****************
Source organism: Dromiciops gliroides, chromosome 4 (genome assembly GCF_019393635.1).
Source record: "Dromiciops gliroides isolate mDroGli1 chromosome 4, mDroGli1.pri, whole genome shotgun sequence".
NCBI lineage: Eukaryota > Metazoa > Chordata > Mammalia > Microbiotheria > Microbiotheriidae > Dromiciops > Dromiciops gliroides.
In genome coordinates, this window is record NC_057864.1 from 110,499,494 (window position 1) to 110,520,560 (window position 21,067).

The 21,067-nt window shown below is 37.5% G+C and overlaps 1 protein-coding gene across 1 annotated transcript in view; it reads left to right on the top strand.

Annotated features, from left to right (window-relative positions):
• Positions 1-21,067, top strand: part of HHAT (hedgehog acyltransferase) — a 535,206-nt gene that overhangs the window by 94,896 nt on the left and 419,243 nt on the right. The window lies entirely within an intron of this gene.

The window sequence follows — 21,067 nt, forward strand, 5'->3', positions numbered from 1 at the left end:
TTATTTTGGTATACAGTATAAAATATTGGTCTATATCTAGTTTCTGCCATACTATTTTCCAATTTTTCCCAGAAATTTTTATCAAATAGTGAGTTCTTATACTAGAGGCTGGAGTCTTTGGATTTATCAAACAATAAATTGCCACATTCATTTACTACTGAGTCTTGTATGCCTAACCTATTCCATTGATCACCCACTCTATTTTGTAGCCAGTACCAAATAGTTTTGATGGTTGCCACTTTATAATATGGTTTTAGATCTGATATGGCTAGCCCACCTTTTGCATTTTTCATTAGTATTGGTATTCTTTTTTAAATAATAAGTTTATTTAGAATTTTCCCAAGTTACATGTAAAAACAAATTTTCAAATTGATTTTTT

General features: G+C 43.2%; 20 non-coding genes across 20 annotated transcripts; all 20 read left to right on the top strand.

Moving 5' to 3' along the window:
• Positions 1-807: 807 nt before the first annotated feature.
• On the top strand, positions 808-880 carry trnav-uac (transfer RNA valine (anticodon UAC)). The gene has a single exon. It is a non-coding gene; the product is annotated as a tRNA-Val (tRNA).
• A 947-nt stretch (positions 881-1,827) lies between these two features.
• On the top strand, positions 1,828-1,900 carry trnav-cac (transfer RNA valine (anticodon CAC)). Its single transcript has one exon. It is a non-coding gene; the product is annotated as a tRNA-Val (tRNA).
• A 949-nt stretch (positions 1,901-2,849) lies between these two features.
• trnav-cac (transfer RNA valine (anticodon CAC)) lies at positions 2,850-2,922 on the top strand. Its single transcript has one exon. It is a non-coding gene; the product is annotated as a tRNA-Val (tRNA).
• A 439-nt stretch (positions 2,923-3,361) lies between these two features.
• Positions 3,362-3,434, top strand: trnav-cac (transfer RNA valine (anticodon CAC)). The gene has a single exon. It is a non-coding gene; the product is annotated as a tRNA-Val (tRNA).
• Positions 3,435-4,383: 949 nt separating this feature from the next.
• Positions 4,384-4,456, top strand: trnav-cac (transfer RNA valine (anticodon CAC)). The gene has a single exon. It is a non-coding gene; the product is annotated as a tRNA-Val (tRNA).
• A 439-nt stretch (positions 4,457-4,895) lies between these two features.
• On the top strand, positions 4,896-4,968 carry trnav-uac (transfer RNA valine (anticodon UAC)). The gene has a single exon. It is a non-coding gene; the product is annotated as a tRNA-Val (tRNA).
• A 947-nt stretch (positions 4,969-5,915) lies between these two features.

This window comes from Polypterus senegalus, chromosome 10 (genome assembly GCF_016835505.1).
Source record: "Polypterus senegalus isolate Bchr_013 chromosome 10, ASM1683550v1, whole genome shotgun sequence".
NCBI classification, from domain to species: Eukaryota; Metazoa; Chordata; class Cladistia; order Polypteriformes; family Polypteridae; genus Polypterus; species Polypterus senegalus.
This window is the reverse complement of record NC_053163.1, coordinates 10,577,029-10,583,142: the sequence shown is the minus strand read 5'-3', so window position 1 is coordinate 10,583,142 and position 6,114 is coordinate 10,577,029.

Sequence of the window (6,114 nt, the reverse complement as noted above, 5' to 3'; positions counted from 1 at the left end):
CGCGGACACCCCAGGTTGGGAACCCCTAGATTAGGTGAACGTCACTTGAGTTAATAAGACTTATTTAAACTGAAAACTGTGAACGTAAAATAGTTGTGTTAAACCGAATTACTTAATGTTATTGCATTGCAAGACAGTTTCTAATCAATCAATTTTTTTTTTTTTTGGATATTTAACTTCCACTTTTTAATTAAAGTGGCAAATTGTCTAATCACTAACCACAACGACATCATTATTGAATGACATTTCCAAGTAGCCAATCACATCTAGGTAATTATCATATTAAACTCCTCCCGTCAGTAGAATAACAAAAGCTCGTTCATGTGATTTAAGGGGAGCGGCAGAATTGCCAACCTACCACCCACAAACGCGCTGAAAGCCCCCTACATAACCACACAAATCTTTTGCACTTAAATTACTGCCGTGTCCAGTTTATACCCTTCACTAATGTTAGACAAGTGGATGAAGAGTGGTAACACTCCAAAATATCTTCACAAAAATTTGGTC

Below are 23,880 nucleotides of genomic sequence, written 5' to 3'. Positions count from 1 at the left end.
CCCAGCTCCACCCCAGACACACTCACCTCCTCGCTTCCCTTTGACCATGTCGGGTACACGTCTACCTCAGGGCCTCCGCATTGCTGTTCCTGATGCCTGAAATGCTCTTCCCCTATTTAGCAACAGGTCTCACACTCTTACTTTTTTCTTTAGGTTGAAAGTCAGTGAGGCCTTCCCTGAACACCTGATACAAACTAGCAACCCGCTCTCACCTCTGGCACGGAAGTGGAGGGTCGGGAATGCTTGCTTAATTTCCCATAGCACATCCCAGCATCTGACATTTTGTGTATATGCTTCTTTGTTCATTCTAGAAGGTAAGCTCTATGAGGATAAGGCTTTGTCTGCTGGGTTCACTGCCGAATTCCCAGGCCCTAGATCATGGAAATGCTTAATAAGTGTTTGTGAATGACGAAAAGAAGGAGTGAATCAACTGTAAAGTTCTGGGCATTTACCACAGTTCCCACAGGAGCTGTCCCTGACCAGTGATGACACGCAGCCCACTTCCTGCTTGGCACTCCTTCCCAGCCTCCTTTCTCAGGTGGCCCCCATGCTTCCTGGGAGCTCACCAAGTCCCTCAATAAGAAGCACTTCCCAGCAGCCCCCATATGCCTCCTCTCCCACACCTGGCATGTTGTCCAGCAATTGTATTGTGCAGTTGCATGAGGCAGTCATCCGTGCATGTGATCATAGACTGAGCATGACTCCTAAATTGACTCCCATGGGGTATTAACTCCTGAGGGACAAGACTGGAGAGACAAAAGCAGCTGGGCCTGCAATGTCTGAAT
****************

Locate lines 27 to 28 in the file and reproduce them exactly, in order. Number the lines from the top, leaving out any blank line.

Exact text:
NCBI classification, from domain to species: Eukaryota; Metazoa; Chordata; class Cladistia; order Polypteriformes; family Polypteridae; genus Polypterus; species Polypterus senegalus.
This window is the reverse complement of record NC_053163.1, coordinates 10,577,029-10,583,142: the sequence shown is the minus strand read 5'-3', so window position 1 is coordinate 10,583,142 and position 6,114 is coordinate 10,577,029.